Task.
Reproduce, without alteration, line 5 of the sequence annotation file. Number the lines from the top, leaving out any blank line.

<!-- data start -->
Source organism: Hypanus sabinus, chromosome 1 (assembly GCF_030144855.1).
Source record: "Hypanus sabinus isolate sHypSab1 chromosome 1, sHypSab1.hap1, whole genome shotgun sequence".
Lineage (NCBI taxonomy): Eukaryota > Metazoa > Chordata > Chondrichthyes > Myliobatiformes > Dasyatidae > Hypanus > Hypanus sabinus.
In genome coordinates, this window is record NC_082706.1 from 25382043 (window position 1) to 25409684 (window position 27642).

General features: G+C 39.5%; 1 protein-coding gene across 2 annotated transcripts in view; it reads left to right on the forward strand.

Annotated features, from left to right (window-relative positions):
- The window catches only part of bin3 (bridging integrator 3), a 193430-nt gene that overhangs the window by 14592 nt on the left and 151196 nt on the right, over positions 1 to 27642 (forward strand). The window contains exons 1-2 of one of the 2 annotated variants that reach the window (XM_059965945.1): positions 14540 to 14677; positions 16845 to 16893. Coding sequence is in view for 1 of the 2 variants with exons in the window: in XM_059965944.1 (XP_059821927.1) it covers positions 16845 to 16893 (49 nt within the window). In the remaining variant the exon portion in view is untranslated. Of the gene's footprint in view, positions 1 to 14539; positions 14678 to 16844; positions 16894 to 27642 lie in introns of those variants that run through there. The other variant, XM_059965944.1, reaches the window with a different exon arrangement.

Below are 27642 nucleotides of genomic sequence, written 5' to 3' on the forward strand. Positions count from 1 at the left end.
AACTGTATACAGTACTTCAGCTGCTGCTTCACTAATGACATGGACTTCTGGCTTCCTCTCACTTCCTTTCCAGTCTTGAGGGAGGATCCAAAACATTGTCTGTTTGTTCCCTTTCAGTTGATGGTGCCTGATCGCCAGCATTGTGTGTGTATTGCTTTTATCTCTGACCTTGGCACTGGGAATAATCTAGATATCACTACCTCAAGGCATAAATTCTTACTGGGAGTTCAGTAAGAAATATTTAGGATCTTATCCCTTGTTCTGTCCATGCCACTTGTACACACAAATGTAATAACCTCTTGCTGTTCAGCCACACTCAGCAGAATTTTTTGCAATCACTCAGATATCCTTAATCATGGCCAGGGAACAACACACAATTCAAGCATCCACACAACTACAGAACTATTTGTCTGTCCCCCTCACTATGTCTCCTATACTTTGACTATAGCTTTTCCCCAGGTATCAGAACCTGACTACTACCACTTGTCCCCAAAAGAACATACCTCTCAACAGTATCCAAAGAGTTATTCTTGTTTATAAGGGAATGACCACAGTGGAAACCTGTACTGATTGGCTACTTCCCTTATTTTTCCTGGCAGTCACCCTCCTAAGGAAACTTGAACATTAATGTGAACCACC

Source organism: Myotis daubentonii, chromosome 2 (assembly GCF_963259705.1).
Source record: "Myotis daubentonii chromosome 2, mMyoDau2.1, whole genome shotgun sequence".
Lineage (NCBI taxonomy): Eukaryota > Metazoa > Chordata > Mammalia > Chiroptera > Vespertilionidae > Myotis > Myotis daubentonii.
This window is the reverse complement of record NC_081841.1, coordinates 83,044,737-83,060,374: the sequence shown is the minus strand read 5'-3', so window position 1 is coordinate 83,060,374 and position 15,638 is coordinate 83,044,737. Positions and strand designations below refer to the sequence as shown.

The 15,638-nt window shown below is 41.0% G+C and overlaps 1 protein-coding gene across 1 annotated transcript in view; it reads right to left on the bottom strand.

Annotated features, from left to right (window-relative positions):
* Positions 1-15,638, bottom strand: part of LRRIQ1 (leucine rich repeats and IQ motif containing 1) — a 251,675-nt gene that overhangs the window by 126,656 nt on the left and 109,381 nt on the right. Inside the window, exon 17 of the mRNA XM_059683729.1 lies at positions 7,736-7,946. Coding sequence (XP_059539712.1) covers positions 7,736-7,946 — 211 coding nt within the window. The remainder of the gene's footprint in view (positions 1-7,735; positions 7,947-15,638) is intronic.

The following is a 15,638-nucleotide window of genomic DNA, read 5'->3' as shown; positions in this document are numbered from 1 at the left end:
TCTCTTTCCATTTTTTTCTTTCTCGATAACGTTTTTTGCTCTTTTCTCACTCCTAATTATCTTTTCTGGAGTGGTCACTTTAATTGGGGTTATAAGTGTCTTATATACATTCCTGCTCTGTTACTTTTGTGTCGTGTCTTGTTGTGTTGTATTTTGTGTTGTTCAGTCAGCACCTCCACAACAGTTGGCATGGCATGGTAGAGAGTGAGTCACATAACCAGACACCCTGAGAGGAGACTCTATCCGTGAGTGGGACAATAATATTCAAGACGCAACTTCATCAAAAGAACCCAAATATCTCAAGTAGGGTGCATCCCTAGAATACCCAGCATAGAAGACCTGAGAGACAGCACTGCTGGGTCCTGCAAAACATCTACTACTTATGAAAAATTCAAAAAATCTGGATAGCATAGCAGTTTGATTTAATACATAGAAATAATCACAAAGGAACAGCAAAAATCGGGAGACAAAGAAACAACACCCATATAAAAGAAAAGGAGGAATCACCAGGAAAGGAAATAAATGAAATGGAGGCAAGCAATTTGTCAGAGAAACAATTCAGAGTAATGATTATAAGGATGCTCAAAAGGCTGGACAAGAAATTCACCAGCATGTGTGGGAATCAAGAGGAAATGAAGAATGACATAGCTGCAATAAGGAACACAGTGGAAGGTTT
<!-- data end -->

General features: G+C 39.5%; 1 protein-coding gene across 2 annotated transcripts in view; it reads left to right on the forward strand.